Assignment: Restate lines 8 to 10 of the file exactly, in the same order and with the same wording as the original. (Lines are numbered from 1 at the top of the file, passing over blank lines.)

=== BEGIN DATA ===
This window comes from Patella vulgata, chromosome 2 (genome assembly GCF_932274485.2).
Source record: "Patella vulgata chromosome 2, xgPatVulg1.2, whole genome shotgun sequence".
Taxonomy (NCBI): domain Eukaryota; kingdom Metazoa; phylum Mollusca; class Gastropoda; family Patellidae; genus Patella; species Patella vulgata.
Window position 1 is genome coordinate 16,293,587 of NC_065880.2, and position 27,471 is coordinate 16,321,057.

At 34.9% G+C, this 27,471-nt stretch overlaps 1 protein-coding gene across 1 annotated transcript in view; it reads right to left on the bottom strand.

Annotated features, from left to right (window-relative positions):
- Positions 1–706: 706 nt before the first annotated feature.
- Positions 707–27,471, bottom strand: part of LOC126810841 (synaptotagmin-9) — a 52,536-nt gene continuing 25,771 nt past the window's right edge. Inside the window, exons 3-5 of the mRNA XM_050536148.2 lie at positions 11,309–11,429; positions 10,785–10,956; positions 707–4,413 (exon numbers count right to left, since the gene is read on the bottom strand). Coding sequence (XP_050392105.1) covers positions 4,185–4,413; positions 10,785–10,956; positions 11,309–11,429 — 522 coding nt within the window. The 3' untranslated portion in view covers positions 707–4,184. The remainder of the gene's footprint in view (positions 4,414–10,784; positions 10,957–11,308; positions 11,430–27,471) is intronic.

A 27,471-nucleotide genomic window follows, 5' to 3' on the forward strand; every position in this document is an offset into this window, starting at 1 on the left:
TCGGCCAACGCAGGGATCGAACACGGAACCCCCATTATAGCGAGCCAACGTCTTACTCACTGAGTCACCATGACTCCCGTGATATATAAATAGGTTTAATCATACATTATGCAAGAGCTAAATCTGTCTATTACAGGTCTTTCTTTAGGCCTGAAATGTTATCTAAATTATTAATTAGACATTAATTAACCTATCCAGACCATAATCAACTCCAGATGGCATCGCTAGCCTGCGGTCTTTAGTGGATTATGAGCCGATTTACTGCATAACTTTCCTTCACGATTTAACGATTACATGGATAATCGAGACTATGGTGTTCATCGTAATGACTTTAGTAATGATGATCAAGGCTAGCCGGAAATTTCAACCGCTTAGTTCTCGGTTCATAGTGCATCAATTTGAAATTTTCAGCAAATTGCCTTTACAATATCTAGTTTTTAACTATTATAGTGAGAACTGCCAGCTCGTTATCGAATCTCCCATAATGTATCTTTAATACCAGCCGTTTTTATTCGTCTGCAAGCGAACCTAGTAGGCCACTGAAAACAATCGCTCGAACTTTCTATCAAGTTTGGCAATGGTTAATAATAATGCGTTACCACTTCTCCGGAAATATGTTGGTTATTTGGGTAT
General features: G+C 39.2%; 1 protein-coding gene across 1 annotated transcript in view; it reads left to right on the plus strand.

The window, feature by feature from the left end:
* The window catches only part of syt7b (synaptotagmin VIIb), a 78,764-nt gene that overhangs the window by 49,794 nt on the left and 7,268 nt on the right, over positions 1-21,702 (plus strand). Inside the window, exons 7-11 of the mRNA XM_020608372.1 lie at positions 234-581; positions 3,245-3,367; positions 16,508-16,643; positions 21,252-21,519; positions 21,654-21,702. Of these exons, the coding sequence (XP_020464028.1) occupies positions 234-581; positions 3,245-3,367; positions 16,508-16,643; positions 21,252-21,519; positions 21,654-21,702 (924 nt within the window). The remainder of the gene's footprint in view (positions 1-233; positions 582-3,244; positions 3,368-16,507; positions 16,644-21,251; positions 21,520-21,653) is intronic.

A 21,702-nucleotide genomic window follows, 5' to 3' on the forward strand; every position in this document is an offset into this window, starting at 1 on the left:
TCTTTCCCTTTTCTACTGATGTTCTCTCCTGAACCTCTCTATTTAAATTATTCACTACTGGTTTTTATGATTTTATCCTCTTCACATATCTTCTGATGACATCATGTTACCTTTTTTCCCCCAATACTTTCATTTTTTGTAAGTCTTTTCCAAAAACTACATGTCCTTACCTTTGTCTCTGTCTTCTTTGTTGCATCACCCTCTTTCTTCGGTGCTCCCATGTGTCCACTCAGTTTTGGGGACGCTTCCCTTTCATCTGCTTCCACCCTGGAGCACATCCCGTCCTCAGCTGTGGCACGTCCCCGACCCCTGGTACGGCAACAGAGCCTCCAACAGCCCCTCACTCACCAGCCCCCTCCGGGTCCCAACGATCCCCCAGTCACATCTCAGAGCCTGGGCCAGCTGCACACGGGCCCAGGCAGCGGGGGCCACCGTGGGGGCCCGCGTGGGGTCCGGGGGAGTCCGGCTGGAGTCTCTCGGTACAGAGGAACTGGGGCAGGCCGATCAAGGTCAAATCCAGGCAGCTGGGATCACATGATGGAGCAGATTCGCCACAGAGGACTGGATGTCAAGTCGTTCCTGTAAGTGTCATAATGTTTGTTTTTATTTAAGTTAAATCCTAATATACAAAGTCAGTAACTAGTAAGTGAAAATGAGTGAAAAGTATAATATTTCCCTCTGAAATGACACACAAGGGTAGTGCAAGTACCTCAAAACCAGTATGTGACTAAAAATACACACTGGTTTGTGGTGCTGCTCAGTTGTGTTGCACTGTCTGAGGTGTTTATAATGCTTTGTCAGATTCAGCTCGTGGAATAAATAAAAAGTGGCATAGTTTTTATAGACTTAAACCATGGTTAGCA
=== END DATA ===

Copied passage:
- Positions 707–27,471, bottom strand: part of LOC126810841 (synaptotagmin-9) — a 52,536-nt gene continuing 25,771 nt past the window's right edge. Inside the window, exons 3-5 of the mRNA XM_050536148.2 lie at positions 11,309–11,429; positions 10,785–10,956; positions 707–4,413 (exon numbers count right to left, since the gene is read on the bottom strand). Coding sequence (XP_050392105.1) covers positions 4,185–4,413; positions 10,785–10,956; positions 11,309–11,429 — 522 coding nt within the window. The 3' untranslated portion in view covers positions 707–4,184. The remainder of the gene's footprint in view (positions 4,414–10,784; positions 10,957–11,308; positions 11,430–27,471) is intronic.

A 27,471-nucleotide genomic window follows, 5' to 3' on the forward strand; every position in this document is an offset into this window, starting at 1 on the left:
TCGGCCAACGCAGGGATCGAACACGGAACCCCCATTATAGCGAGCCAACGTCTTACTCACTGAGTCACCATGACTCCCGTGATATATAAATAGGTTTAATCATACATTATGCAAGAGCTAAATCTGTCTATTACAGGTCTTTCTTTAGGCCTGAAATGTTATCTAAATTATTAATTAGACATTAATTAACCTATCCAGACCATAATCAACTCCAGATGGCATCGCTAGCCTGCGGTCTTTAGTGGATTATGAGCCGATTTACTGCATAACTTTCCTTCACGATTTAACGATTACATGGATAATCGAGACTATGGTGTTCATCGTAATGACTTTAGTAATGATGATCAAGGCTAGCCGGAAATTTCAACCGCTTAGTTCTCGGTTCATAGTGCATCAATTTGAAATTTTCAGCAAATTGCCTTTACAATATCTAGTTTTTAACTATTATAGTGAGAACTGCCAGCTCGTTATCGAATCTCCCATAATGTATCTTTAATACCAGCCGTTTTTATTCGTCTGCAAGCGAACCTAGTAGGCCACTGAAAACAATCGCTCGAACTTTCTATCAAGTTTGGCAATGGTTAATAATAATGCGTTACCACTTCTCCGGAAATATGTTGGTTATTTGGGTAT